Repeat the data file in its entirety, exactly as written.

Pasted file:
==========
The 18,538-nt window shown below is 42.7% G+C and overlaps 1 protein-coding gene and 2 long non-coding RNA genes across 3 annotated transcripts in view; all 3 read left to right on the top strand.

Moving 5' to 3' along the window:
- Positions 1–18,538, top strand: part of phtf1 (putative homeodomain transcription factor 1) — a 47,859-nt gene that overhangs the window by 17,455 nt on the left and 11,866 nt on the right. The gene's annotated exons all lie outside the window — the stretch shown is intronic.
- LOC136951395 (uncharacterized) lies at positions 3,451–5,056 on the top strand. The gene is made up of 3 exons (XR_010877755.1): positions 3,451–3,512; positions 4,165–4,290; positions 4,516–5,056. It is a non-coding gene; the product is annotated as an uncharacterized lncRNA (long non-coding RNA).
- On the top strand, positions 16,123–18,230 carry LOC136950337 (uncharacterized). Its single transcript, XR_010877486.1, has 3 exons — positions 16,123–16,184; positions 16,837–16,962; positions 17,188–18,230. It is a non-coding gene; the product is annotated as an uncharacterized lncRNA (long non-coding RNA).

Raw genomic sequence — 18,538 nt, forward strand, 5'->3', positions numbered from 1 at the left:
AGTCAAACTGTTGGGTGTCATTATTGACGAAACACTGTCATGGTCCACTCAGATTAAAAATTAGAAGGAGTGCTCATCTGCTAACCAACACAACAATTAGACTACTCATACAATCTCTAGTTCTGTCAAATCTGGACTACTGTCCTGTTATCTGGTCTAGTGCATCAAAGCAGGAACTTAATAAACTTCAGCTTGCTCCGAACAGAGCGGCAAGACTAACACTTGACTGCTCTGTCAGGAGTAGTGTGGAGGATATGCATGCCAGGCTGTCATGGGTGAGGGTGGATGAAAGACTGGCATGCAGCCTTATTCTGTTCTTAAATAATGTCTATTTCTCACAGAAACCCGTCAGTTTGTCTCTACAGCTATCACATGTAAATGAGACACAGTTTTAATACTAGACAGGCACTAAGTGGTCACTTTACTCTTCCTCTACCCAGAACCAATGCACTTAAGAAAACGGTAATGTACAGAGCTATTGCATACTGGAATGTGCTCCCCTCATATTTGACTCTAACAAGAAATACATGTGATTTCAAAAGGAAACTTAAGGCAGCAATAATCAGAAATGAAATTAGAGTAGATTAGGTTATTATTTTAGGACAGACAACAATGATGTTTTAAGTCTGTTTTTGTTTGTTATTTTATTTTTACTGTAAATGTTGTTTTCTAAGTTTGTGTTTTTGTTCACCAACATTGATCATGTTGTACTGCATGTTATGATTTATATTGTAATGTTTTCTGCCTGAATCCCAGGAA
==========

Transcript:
The 18,538-nt window shown below is 42.7% G+C and overlaps 1 protein-coding gene and 2 long non-coding RNA genes across 3 annotated transcripts in view; all 3 read left to right on the top strand.

Moving 5' to 3' along the window:
- Positions 1–18,538, top strand: part of phtf1 (putative homeodomain transcription factor 1) — a 47,859-nt gene that overhangs the window by 17,455 nt on the left and 11,866 nt on the right. The gene's annotated exons all lie outside the window — the stretch shown is intronic.
- LOC136951395 (uncharacterized) lies at positions 3,451–5,056 on the top strand. The gene is made up of 3 exons (XR_010877755.1): positions 3,451–3,512; positions 4,165–4,290; positions 4,516–5,056. It is a non-coding gene; the product is annotated as an uncharacterized lncRNA (long non-coding RNA).
- On the top strand, positions 16,123–18,230 carry LOC136950337 (uncharacterized). Its single transcript, XR_010877486.1, has 3 exons — positions 16,123–16,184; positions 16,837–16,962; positions 17,188–18,230. It is a non-coding gene; the product is annotated as an uncharacterized lncRNA (long non-coding RNA).

Raw genomic sequence — 18,538 nt, forward strand, 5'->3', positions numbered from 1 at the left:
AGTCAAACTGTTGGGTGTCATTATTGACGAAACACTGTCATGGTCCACTCAGATTAAAAATTAGAAGGAGTGCTCATCTGCTAACCAACACAACAATTAGACTACTCATACAATCTCTAGTTCTGTCAAATCTGGACTACTGTCCTGTTATCTGGTCTAGTGCATCAAAGCAGGAACTTAATAAACTTCAGCTTGCTCCGAACAGAGCGGCAAGACTAACACTTGACTGCTCTGTCAGGAGTAGTGTGGAGGATATGCATGCCAGGCTGTCATGGGTGAGGGTGGATGAAAGACTGGCATGCAGCCTTATTCTGTTCTTAAATAATGTCTATTTCTCACAGAAACCCGTCAGTTTGTCTCTACAGCTATCACATGTAAATGAGACACAGTTTTAATACTAGACAGGCACTAAGTGGTCACTTTACTCTTCCTCTACCCAGAACCAATGCACTTAAGAAAACGGTAATGTACAGAGCTATTGCATACTGGAATGTGCTCCCCTCATATTTGACTCTAACAAGAAATACATGTGATTTCAAAAGGAAACTTAAGGCAGCAATAATCAGAAATGAAATTAGAGTAGATTAGGTTATTATTTTAGGACAGACAACAATGATGTTTTAAGTCTGTTTTTGTTTGTTATTTTATTTTTACTGTAAATGTTGTTTTCTAAGTTTGTGTTTTTGTTCACCAACATTGATCATGTTGTACTGCATGTTATGATTTATATTGTAATGTTTTCTGCCTGAATCCCAGGAA